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After Work: We Can Use A ~Rainy Day, Now And Again

…Dear readers, those of you who live where the winter months grow tedious with rainy days will have to stretch your imaginations to understand that one sunny day after the next can be boring too. Such is human nature…

A grateful Dona Gibbs brings us this report from soggy (temporarily) Florida.

To read more of Dona’s ever-sunny words please click on After Work in the menu on this page.

A soft rain fell as we sped through up-to-the hubcaps puddles. It was a very early evening of this vacation week when thousands of families were descending upon other family members lucky enough to have homes in what is usually sunny Florida.

In one of the few lots not occupied by a grand house, a large group of kids had organized a football game. There were a dozen or more, mainly gangly boys in their early adolescent years, chucking a football around until it was time for the next meal. They were soaked, muddy and happy. After all, it was vacation. Florida. And it was warm.

My heart went out to all these families who’d packed for sunny weather and were now in for a long slog of a holiday weekend.

Here in South Florida we have one sunny day after another – usually. All this good weather can get downright monotonous for those of us who spent months at a time here. And a real lack of terrible weather takes away a good conversation starter among strangers.

Dear readers, those of you who live where the winter months grow tedious with rainy days will have to stretch your imaginations to understand that one sunny day after the next can be boring too. Such is human nature.

Here, almost every day, the sun beckons. Breezes ruffle the palm fronds. Herons and cranes soar on the thermals. There’s no good reason to be indoors. And if your plans are indoor ones, you can feel guilty because you’re wasting a great day inside.

“Looks like it gonna rain all weekend,” the cashier said to the customer in front of me at the local grocery store.

“I love a rainy day,” the customer gave her groceries a little helpful shove along the conveyor belt.

“It’s nice to curl up with a cup of tea and watch one of those great old movies,” she sighed.

I had different plans for my weekend. I was going to tackle several chores I’d been putting off. Nothing too taxing. Cleaning out the spice cabinet was the first on the list. Like a lot of home cooks I don’t do this often enough. The shelf life of many herbs and spices is woefully short and we kid ourselves when we think we’re practicing culinary magic by sprinkling grey-green oregano dust in a tomato sauce and calling it Italian.

An advertisement in what used to be called a women’s magazine gave me a nudge. Read the labels, it urged, if the spice was packed in a certain mid-Atlantic city, it was past its prime – way past. The company had stopped packing in that facility several years ago, it said. While the ad was certainly self-serving with a goal of selling more herbs and spices, it did have a public service tone that I appreciated and spurred me to the task.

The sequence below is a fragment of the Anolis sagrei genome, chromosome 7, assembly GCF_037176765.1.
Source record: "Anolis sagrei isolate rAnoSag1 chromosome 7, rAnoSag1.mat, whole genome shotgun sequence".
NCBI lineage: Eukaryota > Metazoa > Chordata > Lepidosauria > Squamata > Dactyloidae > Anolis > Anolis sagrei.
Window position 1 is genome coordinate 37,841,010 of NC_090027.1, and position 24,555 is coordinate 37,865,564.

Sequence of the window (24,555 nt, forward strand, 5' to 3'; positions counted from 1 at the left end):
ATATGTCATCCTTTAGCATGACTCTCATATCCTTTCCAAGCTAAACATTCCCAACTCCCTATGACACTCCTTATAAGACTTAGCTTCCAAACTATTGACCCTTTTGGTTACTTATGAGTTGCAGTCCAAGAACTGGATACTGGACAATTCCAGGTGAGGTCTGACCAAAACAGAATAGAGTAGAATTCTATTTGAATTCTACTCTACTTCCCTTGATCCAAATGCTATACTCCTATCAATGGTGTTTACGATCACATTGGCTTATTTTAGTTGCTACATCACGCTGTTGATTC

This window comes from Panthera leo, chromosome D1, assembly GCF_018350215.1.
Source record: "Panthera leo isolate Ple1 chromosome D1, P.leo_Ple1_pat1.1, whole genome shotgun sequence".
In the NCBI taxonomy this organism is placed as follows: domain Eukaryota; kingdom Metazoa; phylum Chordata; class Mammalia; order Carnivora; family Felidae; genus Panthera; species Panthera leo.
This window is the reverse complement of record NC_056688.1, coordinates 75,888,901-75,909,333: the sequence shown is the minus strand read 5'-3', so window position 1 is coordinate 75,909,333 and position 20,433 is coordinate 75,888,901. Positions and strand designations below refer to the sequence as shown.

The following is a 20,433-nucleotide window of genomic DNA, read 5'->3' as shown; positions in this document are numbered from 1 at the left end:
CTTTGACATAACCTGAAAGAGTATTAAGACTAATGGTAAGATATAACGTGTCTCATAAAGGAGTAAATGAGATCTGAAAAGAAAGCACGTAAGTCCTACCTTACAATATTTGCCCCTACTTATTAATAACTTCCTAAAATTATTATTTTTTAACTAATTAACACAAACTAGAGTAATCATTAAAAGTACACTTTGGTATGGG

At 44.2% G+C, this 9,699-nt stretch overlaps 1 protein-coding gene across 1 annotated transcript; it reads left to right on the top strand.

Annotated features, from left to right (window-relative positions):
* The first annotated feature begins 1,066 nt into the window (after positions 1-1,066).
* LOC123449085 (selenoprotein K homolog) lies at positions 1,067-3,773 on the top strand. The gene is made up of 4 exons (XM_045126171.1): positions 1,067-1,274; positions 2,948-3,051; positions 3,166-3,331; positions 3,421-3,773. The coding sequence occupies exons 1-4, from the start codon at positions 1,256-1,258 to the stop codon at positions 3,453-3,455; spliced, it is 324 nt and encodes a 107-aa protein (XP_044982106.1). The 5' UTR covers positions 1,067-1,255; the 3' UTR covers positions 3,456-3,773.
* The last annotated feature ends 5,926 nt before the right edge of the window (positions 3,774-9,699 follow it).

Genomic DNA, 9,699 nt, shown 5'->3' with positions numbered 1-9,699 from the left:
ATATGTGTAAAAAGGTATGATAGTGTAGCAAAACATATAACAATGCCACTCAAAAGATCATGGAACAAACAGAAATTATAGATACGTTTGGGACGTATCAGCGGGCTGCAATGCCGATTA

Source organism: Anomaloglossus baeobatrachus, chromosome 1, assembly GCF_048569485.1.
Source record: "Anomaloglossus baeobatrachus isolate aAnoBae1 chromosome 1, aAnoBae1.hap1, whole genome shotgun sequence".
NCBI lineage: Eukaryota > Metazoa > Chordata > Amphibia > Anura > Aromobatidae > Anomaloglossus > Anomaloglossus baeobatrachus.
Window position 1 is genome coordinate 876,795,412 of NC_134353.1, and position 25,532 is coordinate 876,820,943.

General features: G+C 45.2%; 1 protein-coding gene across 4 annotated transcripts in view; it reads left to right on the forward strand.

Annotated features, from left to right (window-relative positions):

Clink, clink went the outdated bottles. Several times I paused, unscrewed a cap and took a whiff. Most of the herbs were just a bare suggestion of the sunny hillsides where they were harvested. Some of the stronger scented spices held up to the sniff test. Those I put back. Of course, I might have to add three whole cloves to a beef stew instead of two but I felt less wasteful that if I’d tossed a half full bottle into the trash.

That finished, I moved on to the cabinet where I stash invitations. There was several months’ worth. I took each out and read it again. What wonderful dinner parties, we’d been invited to. What glittering charity galas. What great little evenings in the company of friends.

The rain continued. The drops made a wonderful pattern of circles in the swimming pool. Ibex strode around, probing the sodden earth for whatever ibex think of as gourmet treats.

Ever Enthusiastic Husband padded in, still yawning from a rainy day nap. He has much in common with the boys playing soggy football. A couple of hours indoors and he’s careening off the walls, eager to be playing golf. I think it was all those years sitting in a midtown law office, laboriously crafting endless documents that produced his unstoppable energy.

Just in time, the sun breaks through and he’s out the door for a quick nine holes.

I turn to another pleasurable domestic task. I carefully rinse the enormous strawberries that I’m bringing as our contribution to a dinner party. These are huge local berries from aptly named Plant City, Florida. I make a crème anglais to accompany them.

I muse that I have chosen chores that require slow, careful thoughtful motions. It wouldn’t do to hurry, throwing away outdated herbs. I’d miss the lingering memories of scent of the summer breezes in the South of France. If I’d tossed away the old invitations in a rush, I’d miss conjuring up the pleasant evenings we’ve spent with friends. If I hurriedly chopped the berries, I’d bruise their jeweled perfection. And there’s nothing worse than a scorched crème anglais.

We can all use a rainy day now and again. But as I hear Ever Enthusiastic Husband bang out the door, I think, please not too many of them and not all in a row.


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